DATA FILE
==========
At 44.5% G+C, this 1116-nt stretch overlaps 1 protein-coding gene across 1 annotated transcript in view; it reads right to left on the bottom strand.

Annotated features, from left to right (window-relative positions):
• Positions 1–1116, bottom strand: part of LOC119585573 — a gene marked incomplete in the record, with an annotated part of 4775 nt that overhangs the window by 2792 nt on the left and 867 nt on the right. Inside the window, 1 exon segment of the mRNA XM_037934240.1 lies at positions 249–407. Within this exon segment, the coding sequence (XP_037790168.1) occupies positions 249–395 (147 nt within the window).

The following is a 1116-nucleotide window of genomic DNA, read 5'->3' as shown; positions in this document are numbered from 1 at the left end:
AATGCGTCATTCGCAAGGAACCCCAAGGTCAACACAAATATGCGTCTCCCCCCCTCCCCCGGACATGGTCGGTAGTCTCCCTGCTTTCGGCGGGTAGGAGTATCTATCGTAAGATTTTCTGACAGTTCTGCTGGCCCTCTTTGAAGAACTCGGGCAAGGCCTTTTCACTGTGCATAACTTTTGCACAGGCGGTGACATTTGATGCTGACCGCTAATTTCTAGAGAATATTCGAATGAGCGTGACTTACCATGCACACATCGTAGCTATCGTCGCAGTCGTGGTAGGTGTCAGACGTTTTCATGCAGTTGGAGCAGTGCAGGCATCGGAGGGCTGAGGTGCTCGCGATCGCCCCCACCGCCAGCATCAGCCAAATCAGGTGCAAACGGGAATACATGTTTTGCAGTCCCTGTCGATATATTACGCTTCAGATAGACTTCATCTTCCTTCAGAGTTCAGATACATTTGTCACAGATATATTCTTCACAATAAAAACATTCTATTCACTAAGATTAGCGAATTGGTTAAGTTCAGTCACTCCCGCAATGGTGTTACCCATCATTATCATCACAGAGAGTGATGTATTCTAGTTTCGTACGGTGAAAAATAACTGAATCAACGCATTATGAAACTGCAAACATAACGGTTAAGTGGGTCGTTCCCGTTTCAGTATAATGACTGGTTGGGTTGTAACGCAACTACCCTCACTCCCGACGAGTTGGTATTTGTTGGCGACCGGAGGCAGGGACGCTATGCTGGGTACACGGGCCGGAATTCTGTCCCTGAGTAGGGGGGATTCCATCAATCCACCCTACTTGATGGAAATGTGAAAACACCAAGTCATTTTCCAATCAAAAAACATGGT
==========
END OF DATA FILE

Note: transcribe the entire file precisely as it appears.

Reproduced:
At 44.5% G+C, this 1116-nt stretch overlaps 1 protein-coding gene across 1 annotated transcript in view; it reads right to left on the bottom strand.

Annotated features, from left to right (window-relative positions):
• Positions 1–1116, bottom strand: part of LOC119585573 — a gene marked incomplete in the record, with an annotated part of 4775 nt that overhangs the window by 2792 nt on the left and 867 nt on the right. Inside the window, 1 exon segment of the mRNA XM_037934240.1 lies at positions 249–407. Within this exon segment, the coding sequence (XP_037790168.1) occupies positions 249–395 (147 nt within the window).

The following is a 1116-nucleotide window of genomic DNA, read 5'->3' as shown; positions in this document are numbered from 1 at the left end:
AATGCGTCATTCGCAAGGAACCCCAAGGTCAACACAAATATGCGTCTCCCCCCCTCCCCCGGACATGGTCGGTAGTCTCCCTGCTTTCGGCGGGTAGGAGTATCTATCGTAAGATTTTCTGACAGTTCTGCTGGCCCTCTTTGAAGAACTCGGGCAAGGCCTTTTCACTGTGCATAACTTTTGCACAGGCGGTGACATTTGATGCTGACCGCTAATTTCTAGAGAATATTCGAATGAGCGTGACTTACCATGCACACATCGTAGCTATCGTCGCAGTCGTGGTAGGTGTCAGACGTTTTCATGCAGTTGGAGCAGTGCAGGCATCGGAGGGCTGAGGTGCTCGCGATCGCCCCCACCGCCAGCATCAGCCAAATCAGGTGCAAACGGGAATACATGTTTTGCAGTCCCTGTCGATATATTACGCTTCAGATAGACTTCATCTTCCTTCAGAGTTCAGATACATTTGTCACAGATATATTCTTCACAATAAAAACATTCTATTCACTAAGATTAGCGAATTGGTTAAGTTCAGTCACTCCCGCAATGGTGTTACCCATCATTATCATCACAGAGAGTGATGTATTCTAGTTTCGTACGGTGAAAAATAACTGAATCAACGCATTATGAAACTGCAAACATAACGGTTAAGTGGGTCGTTCCCGTTTCAGTATAATGACTGGTTGGGTTGTAACGCAACTACCCTCACTCCCGACGAGTTGGTATTTGTTGGCGACCGGAGGCAGGGACGCTATGCTGGGTACACGGGCCGGAATTCTGTCCCTGAGTAGGGGGGATTCCATCAATCCACCCTACTTGATGGAAATGTGAAAACACCAAGTCATTTTCCAATCAAAAAACATGGT